The tech industry is a great place to work. For a start, it offers endless opportunities. According to research firm Forrester, the global tech market will experience growth rates of around 6% this year and next, with software alone pegged to grow by 10%.
Remuneration is up too. The Wall Street Journal reports tech sector wage rates are accelerating, with compensation for key roles up 20% or more.
A tech sector career also provides opportunities for meaningful work in a fast-paced environment where skills are valued.
But there are challenges too.
The accelerating pace of change can feel overwhelming and anxiety that the skill you have today could be obsolete tomorrow is increasingly well grounded.
What’s more, while the sector’s pioneers envisaged it as a bastion of meritocracy, because tech has spread across every sector, today’s tech workers increasingly have to also navigate traditional-style office politics, hierarchies, and performance reviews. That’s on top of the constant change inherent in agile working. Phew!
Even before the pandemic, the World Health Organisation was flagging concerns.
In 2019 it included burnout in its International Classification of Diseases, not as a medical condition but as an occupational phenomenon, defining it as a syndrome arising from “chronic workplace stress that has not been successfully managed”.
It is characterised by feelings of energy depletion or exhaustion; a feeling of increased mental distance from your job; or feelings of negativism or cynicism related to your job.
Possible causes of job burnout
It can be the result of any number of factors including lack of control over your schedule, assignments or workload.
It can be the fault of unclear job expectations or dysfunctional dynamics such as a bullying boss. It could also arise from the fact that your work takes up so much of your energy that you simply don’t have enough to spend on your family, friends – or self.
If that sounds like you, don’t ignore the signs. The stress burnout causes can take a toll on your health. It can lead to insomnia, adding to feelings of fatigue and leaving you sad or irritable, and can even lead to heart disease or type 2 diabetes.
5 steps that will help
- Consider what changes in your work practices would help you get your mojo back. Talk to your line manager, or someone in HR, about practical changes to enhance your performance and help others too, such as establishing a right to disconnect.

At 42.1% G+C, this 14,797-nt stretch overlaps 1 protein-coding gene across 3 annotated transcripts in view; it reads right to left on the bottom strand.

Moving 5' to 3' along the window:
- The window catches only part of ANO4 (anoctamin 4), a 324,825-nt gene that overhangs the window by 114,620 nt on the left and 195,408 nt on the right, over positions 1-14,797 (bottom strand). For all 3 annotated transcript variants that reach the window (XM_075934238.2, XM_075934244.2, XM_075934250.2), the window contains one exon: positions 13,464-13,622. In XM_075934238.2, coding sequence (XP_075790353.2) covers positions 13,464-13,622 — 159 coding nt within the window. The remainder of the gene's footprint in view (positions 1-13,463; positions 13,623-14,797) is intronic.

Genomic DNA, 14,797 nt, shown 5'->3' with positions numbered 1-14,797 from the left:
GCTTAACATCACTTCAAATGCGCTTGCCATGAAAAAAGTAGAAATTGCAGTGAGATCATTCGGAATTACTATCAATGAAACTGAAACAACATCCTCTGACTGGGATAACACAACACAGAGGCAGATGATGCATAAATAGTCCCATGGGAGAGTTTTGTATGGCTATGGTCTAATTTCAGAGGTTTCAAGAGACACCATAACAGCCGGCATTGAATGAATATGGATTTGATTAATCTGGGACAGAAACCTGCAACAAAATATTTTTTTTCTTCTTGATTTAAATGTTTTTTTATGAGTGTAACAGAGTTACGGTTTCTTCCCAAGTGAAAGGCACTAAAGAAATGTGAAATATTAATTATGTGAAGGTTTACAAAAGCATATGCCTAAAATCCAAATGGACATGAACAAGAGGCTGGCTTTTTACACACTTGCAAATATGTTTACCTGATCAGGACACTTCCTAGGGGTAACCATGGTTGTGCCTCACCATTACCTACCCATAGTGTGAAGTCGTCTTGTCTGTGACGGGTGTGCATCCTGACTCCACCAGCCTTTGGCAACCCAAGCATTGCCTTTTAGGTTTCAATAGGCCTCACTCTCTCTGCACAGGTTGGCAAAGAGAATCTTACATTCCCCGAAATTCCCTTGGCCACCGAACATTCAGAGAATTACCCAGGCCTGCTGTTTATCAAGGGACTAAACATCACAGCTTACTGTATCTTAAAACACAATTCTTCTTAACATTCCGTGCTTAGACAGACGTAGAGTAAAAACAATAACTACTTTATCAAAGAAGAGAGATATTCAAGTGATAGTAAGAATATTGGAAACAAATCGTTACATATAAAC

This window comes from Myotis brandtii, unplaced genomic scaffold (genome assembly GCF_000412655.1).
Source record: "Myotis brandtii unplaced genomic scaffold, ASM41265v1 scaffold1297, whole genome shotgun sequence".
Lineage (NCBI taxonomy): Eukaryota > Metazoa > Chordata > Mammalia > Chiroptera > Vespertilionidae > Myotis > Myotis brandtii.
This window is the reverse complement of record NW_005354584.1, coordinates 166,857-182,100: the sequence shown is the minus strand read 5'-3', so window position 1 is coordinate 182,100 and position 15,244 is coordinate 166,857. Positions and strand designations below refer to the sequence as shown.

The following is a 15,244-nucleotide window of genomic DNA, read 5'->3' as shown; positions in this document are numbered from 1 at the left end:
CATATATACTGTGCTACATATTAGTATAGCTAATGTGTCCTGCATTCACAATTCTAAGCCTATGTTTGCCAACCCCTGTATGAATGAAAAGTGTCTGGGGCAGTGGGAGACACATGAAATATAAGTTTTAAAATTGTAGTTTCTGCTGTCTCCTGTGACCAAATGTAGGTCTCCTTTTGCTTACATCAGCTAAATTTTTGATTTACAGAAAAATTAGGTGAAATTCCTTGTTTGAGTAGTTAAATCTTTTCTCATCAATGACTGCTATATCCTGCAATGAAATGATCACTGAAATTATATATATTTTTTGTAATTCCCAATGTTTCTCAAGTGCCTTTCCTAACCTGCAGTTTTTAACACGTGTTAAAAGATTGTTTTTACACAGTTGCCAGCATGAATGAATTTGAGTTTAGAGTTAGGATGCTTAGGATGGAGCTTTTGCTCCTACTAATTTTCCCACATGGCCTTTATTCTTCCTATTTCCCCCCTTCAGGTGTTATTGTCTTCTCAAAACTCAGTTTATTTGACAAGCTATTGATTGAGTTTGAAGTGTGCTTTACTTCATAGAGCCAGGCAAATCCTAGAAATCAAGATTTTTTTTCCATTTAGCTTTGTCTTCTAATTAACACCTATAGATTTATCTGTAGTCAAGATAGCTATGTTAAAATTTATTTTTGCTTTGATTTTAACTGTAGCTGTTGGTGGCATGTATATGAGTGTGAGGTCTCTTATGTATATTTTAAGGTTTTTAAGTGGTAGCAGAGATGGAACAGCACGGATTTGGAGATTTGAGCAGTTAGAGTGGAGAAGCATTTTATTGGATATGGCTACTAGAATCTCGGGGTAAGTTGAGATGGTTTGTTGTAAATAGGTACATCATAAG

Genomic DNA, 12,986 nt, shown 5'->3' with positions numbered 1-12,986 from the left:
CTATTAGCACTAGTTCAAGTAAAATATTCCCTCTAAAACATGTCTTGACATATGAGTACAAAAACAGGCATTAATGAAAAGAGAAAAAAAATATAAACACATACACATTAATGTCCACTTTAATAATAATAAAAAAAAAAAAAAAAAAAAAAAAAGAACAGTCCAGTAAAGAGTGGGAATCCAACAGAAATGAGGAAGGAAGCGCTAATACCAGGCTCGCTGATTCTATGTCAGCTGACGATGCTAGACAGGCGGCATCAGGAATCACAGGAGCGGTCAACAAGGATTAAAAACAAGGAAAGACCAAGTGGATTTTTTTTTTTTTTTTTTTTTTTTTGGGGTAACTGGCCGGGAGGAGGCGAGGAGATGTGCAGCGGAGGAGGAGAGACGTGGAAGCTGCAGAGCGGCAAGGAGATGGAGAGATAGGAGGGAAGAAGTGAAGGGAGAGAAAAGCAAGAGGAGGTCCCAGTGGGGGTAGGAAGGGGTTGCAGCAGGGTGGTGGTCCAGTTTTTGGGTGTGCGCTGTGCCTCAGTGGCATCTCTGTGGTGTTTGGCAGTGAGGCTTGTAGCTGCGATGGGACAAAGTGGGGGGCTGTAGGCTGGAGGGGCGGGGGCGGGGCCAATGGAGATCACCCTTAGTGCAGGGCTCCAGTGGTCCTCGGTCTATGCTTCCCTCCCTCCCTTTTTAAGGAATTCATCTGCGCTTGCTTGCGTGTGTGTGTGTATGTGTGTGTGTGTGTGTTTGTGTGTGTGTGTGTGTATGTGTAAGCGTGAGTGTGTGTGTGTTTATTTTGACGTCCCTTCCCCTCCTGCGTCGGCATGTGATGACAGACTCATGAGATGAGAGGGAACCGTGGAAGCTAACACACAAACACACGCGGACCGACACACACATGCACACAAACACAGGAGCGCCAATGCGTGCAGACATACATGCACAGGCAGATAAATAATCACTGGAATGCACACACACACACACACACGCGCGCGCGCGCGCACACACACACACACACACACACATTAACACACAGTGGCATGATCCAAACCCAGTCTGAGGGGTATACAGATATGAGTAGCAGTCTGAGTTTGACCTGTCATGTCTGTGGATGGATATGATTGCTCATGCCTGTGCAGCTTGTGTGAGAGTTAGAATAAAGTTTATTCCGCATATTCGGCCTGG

- If your employer has an employee assistance programme, use it. If not, consider talking to a life or career coach, who can help you identify log jams in your professional life and the steps you need to take to overcome them.
- Make time for yourself to relax. The prestigious Mayo Clinic suggests taking up a relaxing activity that can help with stress such as yoga, meditation or tai chi. Mindfulness, “the act of focusing on your breath flow and being intensely aware of what you’re sensing and feeling at every moment, without interpretation or judgement” can help too. “In a job setting, this practice involves facing situations with openness and patience, and without judgement,” it suggests.
- Exercise is a natural de-stressor. Regular physical activity can take your mind off work, reset your mood, and provide a healthy endorphin high.
- It will also help you sleep better. To further improve your sleep hygiene, ditch the screens before bed. The restorative and therapeutic benefits of a good night’s sleep might be all it takes to put workplace worries back into proper perspective.
2 steps that won’t
- Don’t attempt to ‘self-medicate’ with alcohol or substance abuse. You might get temporary relief but you’ll feel worse afterwards and compound the issue over time.
- Don’t let fear of change inhibit you. Your health is too important to put at risk for any job. If you have taken steps to banish burnout but are still suffering, it may be time to consider a job change.
New job, fresh start
Why not take advantage of the unprecedented demand from tech sector employers to find yourself a job that better meets your needs?
Here are three companies hiring right now:
Aiven, which provides managed open-source data technologies on all major clouds, has a number of vacancies, including this one for a customer-centric engineer based at its Paris office but working remotely.
Or how about this vacancy for a senior associate in tech giant Siemens’ cyber security team, based in Munich?
Accenture, a company with a long history of helping its clients leverage the latest technologies has loads of great opportunities including this one for a front-end web development lead based in Hartford, UK.
Don’t get burnout, get a better job.